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Discussion Starter · #1 ·
Hello all,

I'll try to keep this short, my Walther PPK will sometimes not go into battery but will get stuck halfway closed going forward.

I know details will be asked so here it go:

1) Yes I lube the gun before firing it
2) When the gun gets stuck trying to go into battery, I push the slide forward and it falls into battery
3) Removing the magazine seems to let it slide into battery also
4) When I remove the magazine, one of the bullets is slightly forward in the magazine like it is pushed and prepped to go into the chamber
5) I can sometimes fire 6 rounds consecutively, sometimes not.
6) I have used Walther magazines and also Mec-Gar aftermarket magazines, behavior happens with both.

Any thoughts?
 

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As for number 4, that's normal behavior.

On the rest, is the gun stainless perchance (check for galling on the slide-to-rail contact areas if it is)? Is the recoil spring the factory-standard 20 pounds, or has it been replaced with a reduced power spring?
 

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Discussion Starter · #3 ·
Yes, the gun is a stainless steel format.

As for the spring, I have never once changed it out in the ~4 years I've owned it.

When you say galling, do you mean scratches or chips?
 

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Check to be sure the recoil spring is installed correctly. The tight (narrow) end of the spring goes over the barrel to prevent the spring from flying off when the slide is removed. The larger (wider) closed coil end goes towards the muzzle. Putting the recoil spring on backwards can cause the slide to short cycle and remain partially open. Also, the sharp end of the spring can gouge the barrel if it's installed backwards.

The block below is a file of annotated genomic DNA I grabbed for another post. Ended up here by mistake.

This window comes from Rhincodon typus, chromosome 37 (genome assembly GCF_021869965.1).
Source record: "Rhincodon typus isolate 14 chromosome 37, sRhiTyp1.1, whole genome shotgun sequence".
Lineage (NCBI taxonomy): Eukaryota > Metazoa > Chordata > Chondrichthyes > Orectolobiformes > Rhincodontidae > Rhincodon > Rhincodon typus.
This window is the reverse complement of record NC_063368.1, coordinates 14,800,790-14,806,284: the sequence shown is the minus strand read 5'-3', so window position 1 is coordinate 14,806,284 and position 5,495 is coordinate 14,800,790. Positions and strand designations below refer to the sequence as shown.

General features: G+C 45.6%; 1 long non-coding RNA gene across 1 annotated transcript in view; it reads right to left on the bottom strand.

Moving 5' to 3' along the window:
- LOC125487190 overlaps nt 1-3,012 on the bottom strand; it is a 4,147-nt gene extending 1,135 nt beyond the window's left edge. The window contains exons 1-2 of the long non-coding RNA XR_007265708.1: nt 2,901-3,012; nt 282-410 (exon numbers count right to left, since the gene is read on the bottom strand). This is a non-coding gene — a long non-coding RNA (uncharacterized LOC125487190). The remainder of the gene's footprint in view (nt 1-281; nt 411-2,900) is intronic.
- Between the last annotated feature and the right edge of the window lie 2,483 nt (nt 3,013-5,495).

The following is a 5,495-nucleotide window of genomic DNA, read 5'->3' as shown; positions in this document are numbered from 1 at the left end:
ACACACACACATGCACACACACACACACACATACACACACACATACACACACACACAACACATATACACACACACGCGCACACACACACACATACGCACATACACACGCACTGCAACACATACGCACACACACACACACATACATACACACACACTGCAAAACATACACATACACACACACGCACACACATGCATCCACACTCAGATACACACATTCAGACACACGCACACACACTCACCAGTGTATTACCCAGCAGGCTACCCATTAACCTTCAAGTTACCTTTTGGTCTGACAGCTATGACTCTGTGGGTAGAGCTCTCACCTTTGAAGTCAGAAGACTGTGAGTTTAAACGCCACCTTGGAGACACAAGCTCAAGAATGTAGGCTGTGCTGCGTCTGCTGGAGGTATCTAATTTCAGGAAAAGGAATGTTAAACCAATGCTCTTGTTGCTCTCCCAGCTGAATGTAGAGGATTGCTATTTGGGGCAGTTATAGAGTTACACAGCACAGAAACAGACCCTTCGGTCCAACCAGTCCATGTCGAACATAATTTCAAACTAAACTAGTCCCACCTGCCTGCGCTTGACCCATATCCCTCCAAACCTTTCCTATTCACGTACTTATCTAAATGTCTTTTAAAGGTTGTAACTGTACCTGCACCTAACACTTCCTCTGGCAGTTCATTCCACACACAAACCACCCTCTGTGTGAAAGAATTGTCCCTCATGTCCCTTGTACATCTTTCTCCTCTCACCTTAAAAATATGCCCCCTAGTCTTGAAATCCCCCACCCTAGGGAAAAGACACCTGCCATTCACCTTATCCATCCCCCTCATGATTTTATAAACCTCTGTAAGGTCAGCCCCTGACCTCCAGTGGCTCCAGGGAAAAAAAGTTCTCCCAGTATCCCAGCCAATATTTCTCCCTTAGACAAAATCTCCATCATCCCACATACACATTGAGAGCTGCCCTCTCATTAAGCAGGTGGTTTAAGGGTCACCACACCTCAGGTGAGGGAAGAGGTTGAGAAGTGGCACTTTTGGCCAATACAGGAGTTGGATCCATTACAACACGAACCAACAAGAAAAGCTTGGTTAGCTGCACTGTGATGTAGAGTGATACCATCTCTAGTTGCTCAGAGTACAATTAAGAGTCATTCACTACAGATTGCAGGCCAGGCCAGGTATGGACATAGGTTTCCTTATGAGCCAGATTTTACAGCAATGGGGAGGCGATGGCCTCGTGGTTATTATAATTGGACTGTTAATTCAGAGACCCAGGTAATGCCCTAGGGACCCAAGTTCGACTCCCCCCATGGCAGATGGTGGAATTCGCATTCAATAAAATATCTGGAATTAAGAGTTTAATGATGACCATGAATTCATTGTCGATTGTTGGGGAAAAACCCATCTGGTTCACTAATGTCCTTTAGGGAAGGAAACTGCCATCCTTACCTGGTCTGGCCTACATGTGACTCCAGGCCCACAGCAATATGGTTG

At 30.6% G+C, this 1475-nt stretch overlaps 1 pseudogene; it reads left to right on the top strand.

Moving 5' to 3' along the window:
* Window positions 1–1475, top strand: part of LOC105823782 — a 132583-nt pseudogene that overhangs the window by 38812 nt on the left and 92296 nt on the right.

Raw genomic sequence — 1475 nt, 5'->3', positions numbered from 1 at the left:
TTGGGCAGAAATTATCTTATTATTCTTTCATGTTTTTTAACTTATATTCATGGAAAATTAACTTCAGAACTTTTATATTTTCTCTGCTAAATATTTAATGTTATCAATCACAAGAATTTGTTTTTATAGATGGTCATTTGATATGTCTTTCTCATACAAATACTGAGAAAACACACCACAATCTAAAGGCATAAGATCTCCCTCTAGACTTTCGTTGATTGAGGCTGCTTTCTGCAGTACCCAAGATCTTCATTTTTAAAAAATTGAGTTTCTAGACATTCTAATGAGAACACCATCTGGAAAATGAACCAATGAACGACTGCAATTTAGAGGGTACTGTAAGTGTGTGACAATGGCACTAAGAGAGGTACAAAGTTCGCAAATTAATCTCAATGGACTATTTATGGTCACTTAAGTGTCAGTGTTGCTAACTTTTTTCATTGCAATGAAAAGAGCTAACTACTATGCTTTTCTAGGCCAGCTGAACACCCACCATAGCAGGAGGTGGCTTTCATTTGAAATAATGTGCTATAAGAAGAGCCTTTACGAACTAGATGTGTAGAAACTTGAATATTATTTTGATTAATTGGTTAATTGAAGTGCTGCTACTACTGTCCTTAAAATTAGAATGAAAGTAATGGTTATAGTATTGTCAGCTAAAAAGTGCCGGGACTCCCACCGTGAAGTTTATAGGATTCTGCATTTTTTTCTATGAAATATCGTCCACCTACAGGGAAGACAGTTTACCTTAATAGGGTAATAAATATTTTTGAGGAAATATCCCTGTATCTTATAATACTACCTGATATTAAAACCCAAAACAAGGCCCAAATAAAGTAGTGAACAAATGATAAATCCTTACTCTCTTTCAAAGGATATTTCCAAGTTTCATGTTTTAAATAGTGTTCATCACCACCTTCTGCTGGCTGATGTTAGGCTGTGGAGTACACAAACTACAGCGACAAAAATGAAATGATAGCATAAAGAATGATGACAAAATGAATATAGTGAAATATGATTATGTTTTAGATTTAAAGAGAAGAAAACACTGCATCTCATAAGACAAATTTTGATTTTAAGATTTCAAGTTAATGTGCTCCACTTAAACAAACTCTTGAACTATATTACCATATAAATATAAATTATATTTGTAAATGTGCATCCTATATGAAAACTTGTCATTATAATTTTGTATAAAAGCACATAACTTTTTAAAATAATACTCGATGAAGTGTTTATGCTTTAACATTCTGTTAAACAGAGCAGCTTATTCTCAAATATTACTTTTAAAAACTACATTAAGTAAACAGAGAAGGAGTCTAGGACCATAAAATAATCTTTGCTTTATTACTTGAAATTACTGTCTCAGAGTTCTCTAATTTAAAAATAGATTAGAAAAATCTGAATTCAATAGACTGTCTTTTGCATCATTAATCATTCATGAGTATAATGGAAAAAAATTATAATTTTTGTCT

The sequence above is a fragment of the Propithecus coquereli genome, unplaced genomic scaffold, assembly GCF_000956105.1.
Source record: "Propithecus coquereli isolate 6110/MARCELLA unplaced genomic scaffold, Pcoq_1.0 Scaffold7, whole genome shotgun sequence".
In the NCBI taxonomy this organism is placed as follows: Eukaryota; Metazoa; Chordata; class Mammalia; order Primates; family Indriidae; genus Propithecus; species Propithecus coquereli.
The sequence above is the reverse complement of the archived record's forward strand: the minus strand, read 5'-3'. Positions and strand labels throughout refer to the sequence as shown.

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If you bought it used, the previous owner may have changed the recoil spring.

#3 leads me to think it could be the recoil spring. My thought: the mag spring apparently provides just enough upward pressure on the cartridge to overcome the recoil spring and just barely hold the slide open. Makes me think you may have a reduced power recoil spring, as UE suggested. Maybe in combination with an x-power mag spring.

What ammo are you using? Ball or HP? Brand? Sometimes certain guns do not like certain ammo.

The above advice costs precisely what it's worth. ;)
 

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https://en.wikipedia.org/wiki/Galling

Lubricating the slide rails with grease instead of oil should help prevent it. The general rule is, "If it slides grease it." Oil the rest of the gun lightly.
What MoonWolf said. The reason I asked if the weapon is stainless is that stainless is particularly susceptible to galling. This is especially true if the stainless used in the slide and on the frame are the same alloy, but I believe Interarms and S&W used dissimilar alloys on the two to help mitigate this. Even so, you can still get galling if this weapon wasn't properly lubricated by the previous owner.

Milspec brings up a good point about the reversal of the recoil spring, as well. In fact, that's probably the most likely culprit. But if the spring is oriented properly and you still have the problem, remove the spring and test the smoothness of operation between the slide and frame to see if you can feel any snagging resistance. That'll give you a clue as to whether or not you may have galling causing binding between the two.
 

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Discussion Starter · #8 ·
As for the ammo, I'm using a mix of two. American and PMC, FMJ .380 ammo. I've had more luck with PMC but both still get stuck halfway thru battery.

I am not the original owner of this firewarm, so yes the spring may have been switched out. It's installed properly with the wider end towards the muzzle.